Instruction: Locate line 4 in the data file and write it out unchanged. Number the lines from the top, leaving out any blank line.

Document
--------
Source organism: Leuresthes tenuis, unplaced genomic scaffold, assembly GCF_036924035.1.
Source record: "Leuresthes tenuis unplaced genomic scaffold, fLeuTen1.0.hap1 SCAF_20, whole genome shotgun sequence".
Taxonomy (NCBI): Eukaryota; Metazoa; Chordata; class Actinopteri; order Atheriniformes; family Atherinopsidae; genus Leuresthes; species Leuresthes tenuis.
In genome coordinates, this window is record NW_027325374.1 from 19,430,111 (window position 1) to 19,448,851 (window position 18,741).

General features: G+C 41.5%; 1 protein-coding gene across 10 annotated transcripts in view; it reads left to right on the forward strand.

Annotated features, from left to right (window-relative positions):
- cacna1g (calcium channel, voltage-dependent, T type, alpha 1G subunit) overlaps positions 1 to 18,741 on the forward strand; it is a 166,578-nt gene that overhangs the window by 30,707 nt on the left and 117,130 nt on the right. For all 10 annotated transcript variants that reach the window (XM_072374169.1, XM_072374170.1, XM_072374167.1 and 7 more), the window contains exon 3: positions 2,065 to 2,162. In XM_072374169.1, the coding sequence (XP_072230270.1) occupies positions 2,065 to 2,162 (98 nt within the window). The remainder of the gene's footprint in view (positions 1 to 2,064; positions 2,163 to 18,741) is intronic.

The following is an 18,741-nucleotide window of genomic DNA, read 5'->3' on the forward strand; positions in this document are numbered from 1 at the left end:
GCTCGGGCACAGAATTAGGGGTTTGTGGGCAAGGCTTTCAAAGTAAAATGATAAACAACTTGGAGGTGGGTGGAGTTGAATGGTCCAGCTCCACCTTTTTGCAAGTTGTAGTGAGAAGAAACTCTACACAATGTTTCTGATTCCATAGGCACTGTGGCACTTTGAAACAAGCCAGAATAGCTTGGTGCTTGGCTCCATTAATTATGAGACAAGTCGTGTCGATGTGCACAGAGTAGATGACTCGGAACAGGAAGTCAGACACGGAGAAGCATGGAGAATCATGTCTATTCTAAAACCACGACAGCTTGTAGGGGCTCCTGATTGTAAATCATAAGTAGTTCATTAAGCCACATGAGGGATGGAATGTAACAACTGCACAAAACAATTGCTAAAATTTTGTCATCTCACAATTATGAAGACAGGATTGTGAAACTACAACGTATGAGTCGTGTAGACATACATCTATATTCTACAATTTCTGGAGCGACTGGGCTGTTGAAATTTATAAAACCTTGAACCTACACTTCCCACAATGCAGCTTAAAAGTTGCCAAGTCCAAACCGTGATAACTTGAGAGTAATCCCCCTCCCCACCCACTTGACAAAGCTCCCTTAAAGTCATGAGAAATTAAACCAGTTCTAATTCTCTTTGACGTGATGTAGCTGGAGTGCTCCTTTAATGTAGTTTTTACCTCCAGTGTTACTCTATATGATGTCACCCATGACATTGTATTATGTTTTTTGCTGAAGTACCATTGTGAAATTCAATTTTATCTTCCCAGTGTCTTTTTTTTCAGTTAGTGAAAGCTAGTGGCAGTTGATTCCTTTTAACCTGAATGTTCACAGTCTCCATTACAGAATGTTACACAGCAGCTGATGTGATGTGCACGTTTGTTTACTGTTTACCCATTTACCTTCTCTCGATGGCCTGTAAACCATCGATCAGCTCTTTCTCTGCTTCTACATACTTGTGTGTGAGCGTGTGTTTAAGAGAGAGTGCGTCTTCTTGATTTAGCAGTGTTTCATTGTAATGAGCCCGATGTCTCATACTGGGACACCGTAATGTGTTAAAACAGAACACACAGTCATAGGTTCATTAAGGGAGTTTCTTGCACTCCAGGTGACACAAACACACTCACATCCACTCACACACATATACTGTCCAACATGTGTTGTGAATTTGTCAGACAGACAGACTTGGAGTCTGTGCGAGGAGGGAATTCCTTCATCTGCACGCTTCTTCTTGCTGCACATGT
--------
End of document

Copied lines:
In genome coordinates, this window is record NW_027325374.1 from 19,430,111 (window position 1) to 19,448,851 (window position 18,741).